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Tottenham Hotspur vs. Sunderland, Match Report: Penalty Shouts and Fifth Place Tears

Gareth Bale's 88th minute winner sent Spurs out on a high note, but results elsewhere put Tottenham out of the Champions League yet again.

Ian Walton

Tottenham Hotspur came into this match needing a victory and a loss or a draw by Arsenal. Tottenham did their part to help themselves on the way to the Champions League (no thanks to referee Andre Marriner), but the club would receive no help from Arsenal and so, again, finds itself missing out on Champions League football.

The first half of football was one of the more exciting scoreless halves of football I've witnessed all season. The most contentious event, of course, was the decision to book Gareth Bale for simulation.

Tottenham Hotspur started the match on top. Spurs had lots of possession in and around the Sunderland penalty area and the Black Cats were not putting much pressure on Spurs. The home side managed 67% possession in the opening stanza as well as 7 total shots, four of which were on goal.

The marquee event happened in the 20th minute when referee Andre Mariner chose to book Gareth Bale or diving. It really was a case of the Welshman's reputation preceding him as this incident was nailed on as a foul on makeshift right back Sebastian Larsson. The only argument for it not being a penalty is that the contact started outside of the area, but that would still make it a foul. Had a penalty been given Larsson also could have seen himself sent off.

Sunderland got their best chance of the match in the 31st minute when Connor Wickham smashed the ball against Hugo Lloris' chest. I'm not sure the French keeper knew much about the shot, but he was positioned well and was able to make the save.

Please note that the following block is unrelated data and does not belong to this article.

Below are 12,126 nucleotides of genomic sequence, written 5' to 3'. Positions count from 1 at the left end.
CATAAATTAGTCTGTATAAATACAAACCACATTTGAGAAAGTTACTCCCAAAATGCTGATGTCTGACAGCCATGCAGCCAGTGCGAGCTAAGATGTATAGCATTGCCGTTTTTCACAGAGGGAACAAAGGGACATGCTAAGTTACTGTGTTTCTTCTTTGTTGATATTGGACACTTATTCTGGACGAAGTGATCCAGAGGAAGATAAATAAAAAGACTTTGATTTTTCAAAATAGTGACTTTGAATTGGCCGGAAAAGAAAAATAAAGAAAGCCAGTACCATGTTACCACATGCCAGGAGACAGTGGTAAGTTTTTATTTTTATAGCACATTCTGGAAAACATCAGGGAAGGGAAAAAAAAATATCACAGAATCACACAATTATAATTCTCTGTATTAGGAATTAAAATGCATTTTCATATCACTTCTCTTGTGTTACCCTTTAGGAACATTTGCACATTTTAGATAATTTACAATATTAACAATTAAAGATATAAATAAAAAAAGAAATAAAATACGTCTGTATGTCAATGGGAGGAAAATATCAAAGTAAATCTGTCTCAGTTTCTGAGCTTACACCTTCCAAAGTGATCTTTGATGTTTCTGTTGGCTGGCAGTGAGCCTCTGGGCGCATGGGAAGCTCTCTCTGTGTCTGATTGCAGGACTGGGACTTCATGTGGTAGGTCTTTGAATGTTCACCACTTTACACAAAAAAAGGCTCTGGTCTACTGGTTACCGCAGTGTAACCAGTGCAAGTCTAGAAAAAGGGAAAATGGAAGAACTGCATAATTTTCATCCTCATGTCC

A few minutes later, Aaron Lennon's cross found Bale, but his shot cannoned against Colback's arm. It was a dubious handball shout and one that got little attention, but left Spurs feeling even more aggrieved. Seconds later, Bale had another chance following a pass from Dempsey, but Mignolet was equal to it.

In the 40th minute, John O'Shea's poor header back almost beat Mignolet and put Spurs a goal ahead. Bale was again involved in the play as he attempted to latch on to the wayward backpass, having been in an offside position, but only managed to toe poke the ball wide of the post due to the challenge of a diving Mignolet.

Sunderland had another excellent early chance after Tom Huddlestone was caught dwelling on ball in midfield. Danny Graham managed to take the ball past Dawson, but Lloris was again able to save the resulting shot.

The second half was equally as exciting. Tottenham Hotspur had another penalty shout turned down, this in the 51st minute. This time Carlos Cuellar's diving block clearly utilized his hand in order to stop a goal-bound shot. Again Marriner saw nothing amiss and told everyone to play on.

Many more shots from Spur resulted in nothing. Sunderland's Jack Colback played an amazing game deflecting seemingly every Spurs' shot and even clearing a couple of the line. James Vaughan was sent off in the 75th minute, but still no breakthrough came for Spurs.

Finally, in the 88th minute Gareth Bale hit an absolute screamer into the top corner of the Sunderland goal. It was his 21st goal of the season, tying Teddy Sherringham's club record for goals in a Premier League season. Unfortunately, it would not be enough for Spurs. Arsenal managed a victory over Newcastle and Spurs missed out on the Champions League by one point.

In the end it was a great season from Spurs. While many will be disappointed to miss out on the Champions League in such a cruel fashion for the second season in a row, we must take solace in the fact that this was a record season for the club. Spurs earned the most points they have ever earned in Premier League history and entertained (and annoyed) us all to the very end.